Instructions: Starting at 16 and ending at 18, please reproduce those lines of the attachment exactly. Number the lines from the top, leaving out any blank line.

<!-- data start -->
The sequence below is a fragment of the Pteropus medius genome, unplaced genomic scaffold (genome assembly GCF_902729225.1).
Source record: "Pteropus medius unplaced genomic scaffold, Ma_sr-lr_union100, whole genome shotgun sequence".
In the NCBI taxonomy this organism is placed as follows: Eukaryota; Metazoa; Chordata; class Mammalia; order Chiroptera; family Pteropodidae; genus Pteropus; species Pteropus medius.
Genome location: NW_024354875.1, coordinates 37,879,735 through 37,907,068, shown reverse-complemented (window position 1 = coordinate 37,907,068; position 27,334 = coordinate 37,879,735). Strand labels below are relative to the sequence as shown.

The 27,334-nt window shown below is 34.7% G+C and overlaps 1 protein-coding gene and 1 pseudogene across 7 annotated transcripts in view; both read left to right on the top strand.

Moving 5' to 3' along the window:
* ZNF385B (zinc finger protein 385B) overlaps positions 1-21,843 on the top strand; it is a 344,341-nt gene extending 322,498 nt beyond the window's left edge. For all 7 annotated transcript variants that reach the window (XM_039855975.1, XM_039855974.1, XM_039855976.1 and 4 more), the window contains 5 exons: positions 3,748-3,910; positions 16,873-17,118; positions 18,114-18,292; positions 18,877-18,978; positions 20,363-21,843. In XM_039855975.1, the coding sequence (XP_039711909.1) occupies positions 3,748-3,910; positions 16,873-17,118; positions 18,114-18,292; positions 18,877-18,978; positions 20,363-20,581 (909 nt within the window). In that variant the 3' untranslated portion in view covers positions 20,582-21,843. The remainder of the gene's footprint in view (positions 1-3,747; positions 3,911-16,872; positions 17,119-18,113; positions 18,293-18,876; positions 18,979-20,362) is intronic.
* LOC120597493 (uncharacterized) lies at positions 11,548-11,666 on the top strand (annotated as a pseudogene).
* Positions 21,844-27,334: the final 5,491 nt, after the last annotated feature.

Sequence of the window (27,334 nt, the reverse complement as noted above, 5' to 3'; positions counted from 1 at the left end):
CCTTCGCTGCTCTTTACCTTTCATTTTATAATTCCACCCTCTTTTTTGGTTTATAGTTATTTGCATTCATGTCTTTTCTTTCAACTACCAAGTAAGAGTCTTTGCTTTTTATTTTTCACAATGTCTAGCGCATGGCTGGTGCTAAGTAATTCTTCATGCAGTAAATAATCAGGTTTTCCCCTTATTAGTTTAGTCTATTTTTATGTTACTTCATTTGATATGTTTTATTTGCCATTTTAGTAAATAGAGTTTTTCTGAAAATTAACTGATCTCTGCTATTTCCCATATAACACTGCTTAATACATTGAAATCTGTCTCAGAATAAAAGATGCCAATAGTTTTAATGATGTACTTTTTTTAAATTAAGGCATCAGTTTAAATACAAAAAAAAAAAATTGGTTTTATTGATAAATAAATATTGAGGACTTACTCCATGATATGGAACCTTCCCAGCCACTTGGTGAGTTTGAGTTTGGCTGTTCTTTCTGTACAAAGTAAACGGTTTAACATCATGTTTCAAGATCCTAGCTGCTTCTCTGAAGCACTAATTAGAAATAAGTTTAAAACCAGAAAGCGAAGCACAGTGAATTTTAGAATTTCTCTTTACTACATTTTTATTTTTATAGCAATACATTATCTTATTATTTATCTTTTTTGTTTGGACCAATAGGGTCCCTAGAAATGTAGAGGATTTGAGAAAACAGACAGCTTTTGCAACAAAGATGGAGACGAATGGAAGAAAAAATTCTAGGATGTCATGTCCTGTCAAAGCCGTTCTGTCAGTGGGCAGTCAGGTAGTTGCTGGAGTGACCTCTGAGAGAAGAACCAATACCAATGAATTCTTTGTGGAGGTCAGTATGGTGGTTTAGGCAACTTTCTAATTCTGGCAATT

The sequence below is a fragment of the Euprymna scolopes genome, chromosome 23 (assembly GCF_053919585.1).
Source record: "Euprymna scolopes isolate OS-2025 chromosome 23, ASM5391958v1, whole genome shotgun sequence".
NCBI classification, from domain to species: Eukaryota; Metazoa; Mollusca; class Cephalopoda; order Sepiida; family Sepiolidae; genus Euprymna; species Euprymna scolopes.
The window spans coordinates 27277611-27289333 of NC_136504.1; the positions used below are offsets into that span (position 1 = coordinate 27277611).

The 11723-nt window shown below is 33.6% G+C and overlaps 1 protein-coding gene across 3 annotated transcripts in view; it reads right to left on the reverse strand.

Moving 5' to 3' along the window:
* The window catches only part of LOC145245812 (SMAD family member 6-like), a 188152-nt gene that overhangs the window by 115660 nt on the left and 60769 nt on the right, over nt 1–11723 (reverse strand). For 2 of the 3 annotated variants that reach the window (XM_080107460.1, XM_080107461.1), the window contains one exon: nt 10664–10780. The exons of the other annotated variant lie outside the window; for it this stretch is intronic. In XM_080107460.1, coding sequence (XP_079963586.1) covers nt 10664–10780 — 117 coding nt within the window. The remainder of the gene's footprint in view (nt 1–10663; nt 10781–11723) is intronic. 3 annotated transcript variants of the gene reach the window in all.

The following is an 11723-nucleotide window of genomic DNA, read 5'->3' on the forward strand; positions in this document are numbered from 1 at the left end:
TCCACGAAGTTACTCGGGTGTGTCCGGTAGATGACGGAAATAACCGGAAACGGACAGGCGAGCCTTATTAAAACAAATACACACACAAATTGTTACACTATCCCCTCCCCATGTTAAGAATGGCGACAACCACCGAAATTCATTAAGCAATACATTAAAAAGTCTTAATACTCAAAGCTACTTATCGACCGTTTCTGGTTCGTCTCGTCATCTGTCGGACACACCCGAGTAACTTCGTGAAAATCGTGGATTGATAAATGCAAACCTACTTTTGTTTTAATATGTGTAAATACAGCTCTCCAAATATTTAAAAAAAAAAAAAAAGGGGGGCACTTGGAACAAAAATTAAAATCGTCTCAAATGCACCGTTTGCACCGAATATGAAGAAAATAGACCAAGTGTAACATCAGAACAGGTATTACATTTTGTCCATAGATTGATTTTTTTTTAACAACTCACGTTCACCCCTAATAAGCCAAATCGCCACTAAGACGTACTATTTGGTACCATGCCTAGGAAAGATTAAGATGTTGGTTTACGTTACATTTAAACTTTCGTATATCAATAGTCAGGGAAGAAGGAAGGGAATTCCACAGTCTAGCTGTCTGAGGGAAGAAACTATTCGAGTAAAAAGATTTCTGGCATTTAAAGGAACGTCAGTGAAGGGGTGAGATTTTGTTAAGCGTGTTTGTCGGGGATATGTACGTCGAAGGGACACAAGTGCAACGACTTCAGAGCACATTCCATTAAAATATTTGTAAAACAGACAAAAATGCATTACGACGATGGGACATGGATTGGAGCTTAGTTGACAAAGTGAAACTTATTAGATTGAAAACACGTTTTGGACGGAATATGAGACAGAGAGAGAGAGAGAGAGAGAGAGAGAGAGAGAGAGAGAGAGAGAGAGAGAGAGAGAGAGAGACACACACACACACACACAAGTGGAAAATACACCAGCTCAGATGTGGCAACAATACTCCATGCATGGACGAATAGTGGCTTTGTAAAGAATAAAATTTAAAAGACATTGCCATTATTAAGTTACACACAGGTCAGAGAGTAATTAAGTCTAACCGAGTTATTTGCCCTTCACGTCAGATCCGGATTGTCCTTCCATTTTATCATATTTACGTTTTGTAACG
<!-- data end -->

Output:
The 11723-nt window shown below is 33.6% G+C and overlaps 1 protein-coding gene across 3 annotated transcripts in view; it reads right to left on the reverse strand.

Moving 5' to 3' along the window:
* The window catches only part of LOC145245812 (SMAD family member 6-like), a 188152-nt gene that overhangs the window by 115660 nt on the left and 60769 nt on the right, over nt 1–11723 (reverse strand). For 2 of the 3 annotated variants that reach the window (XM_080107460.1, XM_080107461.1), the window contains one exon: nt 10664–10780. The exons of the other annotated variant lie outside the window; for it this stretch is intronic. In XM_080107460.1, coding sequence (XP_079963586.1) covers nt 10664–10780 — 117 coding nt within the window. The remainder of the gene's footprint in view (nt 1–10663; nt 10781–11723) is intronic. 3 annotated transcript variants of the gene reach the window in all.